Dawkins is right to identify the root of eusociality in kin selection and though he offers a few little hints about its extrapolation and dangled the carrot of memes, there is no real substance as yet to the workings of those heuristics we actually use in our everyday and highly sophisticated eusociality. Nor is it biology that will furnish most of the tools in understanding it. Just as QE stands in too remote a place, so too might biology. (Incidentally I read of a great tribe in western (just) sub-Saharan Africa that survived whilst being pathologically mistrustful of each other. Misanthropy is sustainable as a model….We knew from religion that at least half that worked for the 15% bigger half.)

    I read, also, an excellent paper about evolving to evolve (and mutation rates in RNA, my best guess as an analog for cultural evolution). The mathematics modeling in this was fascinating showing how mutation rates (super critical for survival) could respond to changing kinds of threat environment (they evolved to be able to evolve better). Also how complex associations with virus like entities stabilised the otherwise unstable poorly copied memes, I mean RNA. Symbionts like memplexes were predicted.

    Firmwiring kids (from cultural and environmental inputs) as an evolved output to more responsively evolve, really does suggest a discipline discontinuity from biology is reasonable.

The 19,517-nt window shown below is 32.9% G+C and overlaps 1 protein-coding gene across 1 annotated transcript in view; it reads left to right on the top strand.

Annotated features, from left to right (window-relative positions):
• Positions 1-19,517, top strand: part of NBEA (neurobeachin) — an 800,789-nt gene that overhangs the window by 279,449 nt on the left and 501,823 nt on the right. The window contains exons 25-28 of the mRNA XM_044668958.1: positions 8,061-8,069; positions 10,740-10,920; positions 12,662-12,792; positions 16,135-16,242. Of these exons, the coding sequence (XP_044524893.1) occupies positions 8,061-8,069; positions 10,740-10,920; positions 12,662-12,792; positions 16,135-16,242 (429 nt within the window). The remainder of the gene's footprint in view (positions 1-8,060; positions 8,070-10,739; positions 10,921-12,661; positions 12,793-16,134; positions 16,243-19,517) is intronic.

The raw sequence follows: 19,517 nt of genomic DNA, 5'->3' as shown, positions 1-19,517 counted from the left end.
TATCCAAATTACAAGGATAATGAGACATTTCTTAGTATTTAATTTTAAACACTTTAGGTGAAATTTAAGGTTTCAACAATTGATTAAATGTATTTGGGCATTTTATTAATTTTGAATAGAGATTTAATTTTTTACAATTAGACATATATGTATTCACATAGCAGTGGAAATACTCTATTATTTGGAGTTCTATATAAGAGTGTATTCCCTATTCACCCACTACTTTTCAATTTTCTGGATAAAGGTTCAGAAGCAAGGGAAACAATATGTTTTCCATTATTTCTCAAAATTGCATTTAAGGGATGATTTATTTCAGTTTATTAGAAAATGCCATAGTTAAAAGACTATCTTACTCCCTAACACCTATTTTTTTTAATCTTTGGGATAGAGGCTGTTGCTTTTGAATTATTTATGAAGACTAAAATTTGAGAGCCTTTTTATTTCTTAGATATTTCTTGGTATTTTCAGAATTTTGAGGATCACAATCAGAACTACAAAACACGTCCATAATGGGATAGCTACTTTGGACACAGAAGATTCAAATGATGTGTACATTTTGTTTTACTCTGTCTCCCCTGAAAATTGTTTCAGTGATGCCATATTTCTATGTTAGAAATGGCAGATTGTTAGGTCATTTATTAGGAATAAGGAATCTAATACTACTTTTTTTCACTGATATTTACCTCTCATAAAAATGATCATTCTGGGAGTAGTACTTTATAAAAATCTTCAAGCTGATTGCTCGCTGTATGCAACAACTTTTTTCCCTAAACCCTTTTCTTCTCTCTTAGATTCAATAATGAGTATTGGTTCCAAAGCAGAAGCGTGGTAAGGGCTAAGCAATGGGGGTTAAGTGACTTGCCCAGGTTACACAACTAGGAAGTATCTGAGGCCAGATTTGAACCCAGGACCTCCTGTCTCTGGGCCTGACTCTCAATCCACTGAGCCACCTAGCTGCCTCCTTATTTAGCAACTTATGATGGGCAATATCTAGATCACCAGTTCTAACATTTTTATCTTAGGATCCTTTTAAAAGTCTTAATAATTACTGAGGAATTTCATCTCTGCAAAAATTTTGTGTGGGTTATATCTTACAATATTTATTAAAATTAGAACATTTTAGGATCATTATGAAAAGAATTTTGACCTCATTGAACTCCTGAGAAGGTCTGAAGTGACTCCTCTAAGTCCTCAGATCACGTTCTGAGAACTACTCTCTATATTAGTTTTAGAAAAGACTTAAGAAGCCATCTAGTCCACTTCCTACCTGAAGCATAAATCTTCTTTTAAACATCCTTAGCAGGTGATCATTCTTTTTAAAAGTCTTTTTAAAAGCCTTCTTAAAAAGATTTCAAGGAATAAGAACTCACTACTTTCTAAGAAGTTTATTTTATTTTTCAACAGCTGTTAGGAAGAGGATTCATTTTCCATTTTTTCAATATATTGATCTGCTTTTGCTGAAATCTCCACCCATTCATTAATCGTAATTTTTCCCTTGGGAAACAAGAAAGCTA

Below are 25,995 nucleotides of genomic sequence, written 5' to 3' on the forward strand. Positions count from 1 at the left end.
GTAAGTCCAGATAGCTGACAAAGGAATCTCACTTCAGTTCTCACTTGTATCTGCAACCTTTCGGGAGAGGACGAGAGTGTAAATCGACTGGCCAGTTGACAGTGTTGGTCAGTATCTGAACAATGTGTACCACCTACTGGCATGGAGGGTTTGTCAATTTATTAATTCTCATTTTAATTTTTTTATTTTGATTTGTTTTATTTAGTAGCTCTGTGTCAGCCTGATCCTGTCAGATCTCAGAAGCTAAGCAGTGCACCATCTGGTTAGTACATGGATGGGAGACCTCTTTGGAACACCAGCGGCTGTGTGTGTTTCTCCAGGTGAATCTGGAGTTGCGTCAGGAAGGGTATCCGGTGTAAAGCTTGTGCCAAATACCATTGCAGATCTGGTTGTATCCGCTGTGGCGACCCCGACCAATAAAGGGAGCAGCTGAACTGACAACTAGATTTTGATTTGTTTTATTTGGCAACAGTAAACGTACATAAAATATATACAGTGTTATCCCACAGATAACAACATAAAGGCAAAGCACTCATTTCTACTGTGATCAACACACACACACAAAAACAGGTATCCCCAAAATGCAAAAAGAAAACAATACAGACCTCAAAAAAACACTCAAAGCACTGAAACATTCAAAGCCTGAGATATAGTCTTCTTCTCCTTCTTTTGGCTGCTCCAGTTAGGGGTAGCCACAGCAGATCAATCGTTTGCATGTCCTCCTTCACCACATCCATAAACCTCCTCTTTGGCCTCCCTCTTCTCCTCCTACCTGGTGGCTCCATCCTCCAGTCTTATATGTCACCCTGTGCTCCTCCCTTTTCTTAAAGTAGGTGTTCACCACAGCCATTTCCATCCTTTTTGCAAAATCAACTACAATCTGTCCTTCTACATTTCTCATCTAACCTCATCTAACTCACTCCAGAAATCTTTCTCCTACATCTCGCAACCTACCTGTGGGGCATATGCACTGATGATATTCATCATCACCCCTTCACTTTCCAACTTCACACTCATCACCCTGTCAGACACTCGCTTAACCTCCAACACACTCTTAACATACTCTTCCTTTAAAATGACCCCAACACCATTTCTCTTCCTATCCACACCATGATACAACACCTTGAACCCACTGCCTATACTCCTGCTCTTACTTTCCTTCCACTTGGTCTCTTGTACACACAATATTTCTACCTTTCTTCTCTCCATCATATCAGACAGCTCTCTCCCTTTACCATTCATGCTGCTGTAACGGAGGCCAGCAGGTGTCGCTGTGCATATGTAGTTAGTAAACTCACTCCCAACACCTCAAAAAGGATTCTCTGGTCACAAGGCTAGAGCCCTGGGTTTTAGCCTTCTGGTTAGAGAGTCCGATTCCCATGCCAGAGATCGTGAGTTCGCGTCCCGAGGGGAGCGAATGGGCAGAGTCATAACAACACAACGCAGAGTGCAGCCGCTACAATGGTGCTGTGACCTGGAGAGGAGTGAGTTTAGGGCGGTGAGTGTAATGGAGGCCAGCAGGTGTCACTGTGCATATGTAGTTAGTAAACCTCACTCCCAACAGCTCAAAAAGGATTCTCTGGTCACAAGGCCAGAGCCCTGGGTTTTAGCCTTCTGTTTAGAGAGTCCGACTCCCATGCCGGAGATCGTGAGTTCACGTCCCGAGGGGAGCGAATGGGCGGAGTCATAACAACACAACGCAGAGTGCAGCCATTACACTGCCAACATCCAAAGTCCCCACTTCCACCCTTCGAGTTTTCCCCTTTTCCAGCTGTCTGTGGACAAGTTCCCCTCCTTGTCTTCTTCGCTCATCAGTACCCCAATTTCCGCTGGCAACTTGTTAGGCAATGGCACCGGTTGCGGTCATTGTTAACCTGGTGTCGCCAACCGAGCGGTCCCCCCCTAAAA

It is neither biology nor sociology (which has even fewer analytical tools of any pertinence) but a new third discipline we need to make to understand this. I also believe mathematicians will do well out of it.



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  • I love reading about thinkers and scientists and artists in history. I am only ever gobsmacked at their achievements and their degree of insight into problems. People who know will not judge us harshly if we simply stick to evidence and reason and retain our passion for finding problems and finding the right questions…and perservering.

    facetious

    Never. Good questions all.



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  • The quantum fields bit was a joke, to illustrate that confusing and conflating different conceptual explanatory levels leads to explanatory meaningless and useless propositions .

    It is not a wrong generalisation to say that social relations are part of the “biological sphere”, so is playing Cricket, but to say that the social relationships which comprised, say, slavery are “biological” is a useless proposition in trying to understand and comprehend how slavery arose and operated..